Ability to learn new things - I usually introduce some challenges early in the interview, and provide some hints at solutions. Then during the interview I test if they are willing to explore ideas to solve the challenges, and how fast they are able to brainstorm with me through the problem solving. I prevent asking pure IQ or mind game questions, since problem solving in startups is more a combination of individual smarts and ability to brainstorm with others and participate in group creativity. Again, when I ask them to get hub-spot inbound certified before the interview this is also a great way to test their ability to learn something new fast.
Can-do attitude - Working in a startup is not for the faint of hart. Wetter it's finding solutions to seemingly unsolvable challenges with limited resources, or living with the insecurity of a startup's daily cash-flow challenges, a positive outlook to life is very helpful. It seems an obvious character treat that is desired, but I often see people join startups that are not ready to always look at the glass half full.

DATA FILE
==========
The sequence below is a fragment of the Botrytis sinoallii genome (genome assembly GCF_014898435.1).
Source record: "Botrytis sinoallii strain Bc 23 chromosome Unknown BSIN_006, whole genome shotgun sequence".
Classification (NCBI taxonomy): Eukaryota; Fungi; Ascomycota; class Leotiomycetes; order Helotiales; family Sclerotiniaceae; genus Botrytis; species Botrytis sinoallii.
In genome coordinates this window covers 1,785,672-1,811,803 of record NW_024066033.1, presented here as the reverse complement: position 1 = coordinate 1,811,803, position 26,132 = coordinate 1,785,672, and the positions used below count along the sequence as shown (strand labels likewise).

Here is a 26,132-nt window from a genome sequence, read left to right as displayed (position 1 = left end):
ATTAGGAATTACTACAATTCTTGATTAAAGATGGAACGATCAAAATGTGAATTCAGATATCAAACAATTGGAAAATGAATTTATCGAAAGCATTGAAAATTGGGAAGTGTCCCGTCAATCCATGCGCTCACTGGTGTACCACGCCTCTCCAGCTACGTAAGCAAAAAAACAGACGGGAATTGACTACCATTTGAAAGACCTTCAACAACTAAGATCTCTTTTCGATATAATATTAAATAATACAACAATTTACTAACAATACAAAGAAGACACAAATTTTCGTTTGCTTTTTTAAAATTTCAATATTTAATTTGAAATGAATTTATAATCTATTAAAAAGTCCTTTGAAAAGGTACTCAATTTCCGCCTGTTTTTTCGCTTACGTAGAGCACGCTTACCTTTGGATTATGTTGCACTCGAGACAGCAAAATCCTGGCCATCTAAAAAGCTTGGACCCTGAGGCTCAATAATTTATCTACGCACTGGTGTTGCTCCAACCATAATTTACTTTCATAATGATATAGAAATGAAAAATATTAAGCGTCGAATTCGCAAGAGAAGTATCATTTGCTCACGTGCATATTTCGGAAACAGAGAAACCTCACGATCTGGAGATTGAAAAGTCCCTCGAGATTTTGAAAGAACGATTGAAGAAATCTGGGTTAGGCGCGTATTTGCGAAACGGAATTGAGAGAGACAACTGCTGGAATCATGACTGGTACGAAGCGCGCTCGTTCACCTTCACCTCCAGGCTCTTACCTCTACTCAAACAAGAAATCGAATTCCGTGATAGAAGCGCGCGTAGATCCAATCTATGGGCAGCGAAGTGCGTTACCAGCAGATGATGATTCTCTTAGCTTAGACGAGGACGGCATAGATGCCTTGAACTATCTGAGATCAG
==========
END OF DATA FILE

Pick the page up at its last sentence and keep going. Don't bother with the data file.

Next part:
My final note is on the early development of young people when they join your team. Maybe you have heard of the term "A T-shape profile", discussed in this post from Moz founder Rand Fishkin. The development of a broad foundation skill set of every modern marketing marketer cannot be done better then in a small company, startup culture environment (I like to hand out $50 gift cards to team members who complete certifications like Google Analytics or HubSpot). And when you hire the right interns or young self starter, they also have all the opportunity in the world to see what they are most passionate about and turn that into their deep expertise area. A see of opportunities for both employer and employees!